Every morning at 5 am, Vilma Esther Similox stands behind her blue table-clothed table full of fruits, juice, eggs, milk and boxes of vitamins, ready to greet customers with an eager, bright smile. The 37-year-old mother of three runs her fresh juice stand in Chimaltenango, Guatemala, along with her teenage daughter. Her unique creations of milkshakes and vitamin-enhanced juices help to pay for rent, household expenses and school fees for her children.
Four years ago, Vilma wasn’t smiling so brightly. Her husband worked in construction in the city, coming home only on the weekends, bringing a small salary to provide for Vilma and the children. His salary was not enough, though, and the couple struggled to afford their rent of a small house. A friend of hers ran a juice stand in another part of the town and encouraged Vilma to start her own juicing business.
Despite her eagerness to be a business owner, Vilma didn’t have the capital to start her own juice stand, and she had never taken out a loan before. She came across a flyer from FINCA detailing the opportunity to take out small, group loans through a Village Bank. After joining the Flor Del Durazno (Peach Blossom) Village Bank with some neighborhood friends, she was able to purchase a small table and a juice presser with her first loan.
Day after day, Vilma would set up her stand outside her house, working until noon juicing for her customers. As her business grew, she took out additional FINCA loans, and was able to upgrade to a larger table. Most recently, she was able to acquire a bigger juicer and an extractor with a 3,000 quetzal ($380) loan. She began buying chicken and duck eggs from a neighbor and milk from a neighbor who brings the cow directly to her house. Vilma knew she can cut her costs if she had chickens and cows in her home to provide fresh ingredients daily, but her landlord doesn’t allow her to keep livestock at home.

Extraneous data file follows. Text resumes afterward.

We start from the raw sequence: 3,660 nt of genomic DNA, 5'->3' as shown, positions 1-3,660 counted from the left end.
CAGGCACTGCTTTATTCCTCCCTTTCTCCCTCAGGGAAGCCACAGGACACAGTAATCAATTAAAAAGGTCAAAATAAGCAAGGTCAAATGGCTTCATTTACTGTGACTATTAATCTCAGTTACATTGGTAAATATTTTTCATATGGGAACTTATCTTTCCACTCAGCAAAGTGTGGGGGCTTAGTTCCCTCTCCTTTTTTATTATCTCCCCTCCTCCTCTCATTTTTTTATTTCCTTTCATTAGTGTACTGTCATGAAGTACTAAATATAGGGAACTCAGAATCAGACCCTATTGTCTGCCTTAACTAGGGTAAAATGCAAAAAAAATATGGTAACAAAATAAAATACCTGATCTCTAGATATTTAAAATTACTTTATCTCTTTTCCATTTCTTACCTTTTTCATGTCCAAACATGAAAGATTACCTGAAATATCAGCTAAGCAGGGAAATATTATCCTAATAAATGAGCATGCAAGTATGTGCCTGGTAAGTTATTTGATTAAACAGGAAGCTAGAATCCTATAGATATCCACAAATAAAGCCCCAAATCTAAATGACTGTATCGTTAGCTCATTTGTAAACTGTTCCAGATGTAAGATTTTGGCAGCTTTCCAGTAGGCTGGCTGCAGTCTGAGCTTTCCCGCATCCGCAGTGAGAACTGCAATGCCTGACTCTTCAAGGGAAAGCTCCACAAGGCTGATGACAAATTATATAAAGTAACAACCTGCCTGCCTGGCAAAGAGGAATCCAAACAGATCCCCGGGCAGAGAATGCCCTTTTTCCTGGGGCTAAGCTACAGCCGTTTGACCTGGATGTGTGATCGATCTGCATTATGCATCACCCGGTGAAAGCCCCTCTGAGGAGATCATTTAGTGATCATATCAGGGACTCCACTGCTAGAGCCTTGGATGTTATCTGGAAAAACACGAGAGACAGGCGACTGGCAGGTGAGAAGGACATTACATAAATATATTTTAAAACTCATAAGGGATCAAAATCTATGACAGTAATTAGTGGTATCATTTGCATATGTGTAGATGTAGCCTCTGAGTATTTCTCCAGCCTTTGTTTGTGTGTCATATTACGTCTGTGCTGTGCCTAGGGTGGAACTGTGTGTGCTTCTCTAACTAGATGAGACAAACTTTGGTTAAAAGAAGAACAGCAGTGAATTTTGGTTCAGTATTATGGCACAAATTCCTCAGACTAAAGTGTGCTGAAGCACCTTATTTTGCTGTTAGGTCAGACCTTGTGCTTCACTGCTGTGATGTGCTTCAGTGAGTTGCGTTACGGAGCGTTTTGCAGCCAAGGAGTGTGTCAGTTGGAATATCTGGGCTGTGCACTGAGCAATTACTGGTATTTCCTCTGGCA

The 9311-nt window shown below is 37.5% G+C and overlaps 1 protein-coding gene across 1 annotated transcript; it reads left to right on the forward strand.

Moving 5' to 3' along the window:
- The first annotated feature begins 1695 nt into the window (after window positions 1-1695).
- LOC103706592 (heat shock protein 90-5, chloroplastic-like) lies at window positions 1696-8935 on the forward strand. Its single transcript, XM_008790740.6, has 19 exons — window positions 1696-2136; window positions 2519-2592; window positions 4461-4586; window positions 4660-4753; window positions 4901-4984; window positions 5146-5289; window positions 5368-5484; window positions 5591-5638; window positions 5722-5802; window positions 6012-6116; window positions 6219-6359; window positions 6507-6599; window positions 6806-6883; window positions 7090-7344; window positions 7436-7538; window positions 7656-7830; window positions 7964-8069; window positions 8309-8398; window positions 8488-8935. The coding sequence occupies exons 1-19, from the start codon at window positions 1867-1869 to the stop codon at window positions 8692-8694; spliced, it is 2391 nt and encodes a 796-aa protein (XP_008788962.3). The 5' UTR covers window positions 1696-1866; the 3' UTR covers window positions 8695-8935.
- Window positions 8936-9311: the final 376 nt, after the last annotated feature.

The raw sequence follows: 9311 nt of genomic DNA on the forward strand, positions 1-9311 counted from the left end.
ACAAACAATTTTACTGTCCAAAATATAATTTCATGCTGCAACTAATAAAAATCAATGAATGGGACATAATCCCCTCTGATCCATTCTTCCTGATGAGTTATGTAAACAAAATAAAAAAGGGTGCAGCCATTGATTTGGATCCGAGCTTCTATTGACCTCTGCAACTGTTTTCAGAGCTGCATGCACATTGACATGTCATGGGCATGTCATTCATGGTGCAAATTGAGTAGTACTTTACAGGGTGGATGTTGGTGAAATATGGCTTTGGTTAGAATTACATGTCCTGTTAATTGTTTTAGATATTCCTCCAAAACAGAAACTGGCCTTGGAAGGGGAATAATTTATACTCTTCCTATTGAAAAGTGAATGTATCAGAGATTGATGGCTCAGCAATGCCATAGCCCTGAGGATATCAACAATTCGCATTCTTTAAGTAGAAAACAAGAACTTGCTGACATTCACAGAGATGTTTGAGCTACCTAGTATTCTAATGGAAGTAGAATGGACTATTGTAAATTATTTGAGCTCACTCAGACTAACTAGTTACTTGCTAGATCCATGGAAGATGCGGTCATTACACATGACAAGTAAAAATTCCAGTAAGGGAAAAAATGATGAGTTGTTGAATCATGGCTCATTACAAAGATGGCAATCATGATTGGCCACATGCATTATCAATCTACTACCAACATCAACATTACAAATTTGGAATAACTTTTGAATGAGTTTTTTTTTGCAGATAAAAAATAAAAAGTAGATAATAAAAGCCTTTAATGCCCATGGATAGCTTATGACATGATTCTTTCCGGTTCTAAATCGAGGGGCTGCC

Unlike other juicers in the neighborhood, Vilma attracts customers with creative drinks. She added her version of milkshakes to her menu, serving them in a large glass with cornflakes as a topping. Her prized drinks, though, are her vitamin-enhanced juices, offering customers a chance to strengthen muscles, fight ailments or even increase vigor and vitality for the bedroom. A plain juice will cost a customer 5 quetzals ($0.65). Though the vitamins are expensive, they help to drive up Vilma’s profits, with each vitamin-enhanced juice retailing for three times as much as a plain juice.
Today, with Vilma’s delicious drink creations, she doesn’t have to worry about earning enough to pay her rent. In fact, with the growth of her business, Vilma was able to rent a larger and more comfortable house to better accommodate the family. Her next dream is to build her own house using the profits from her business, where she will be able to keep livestock at home and continue to smile brightly for her customers and her family.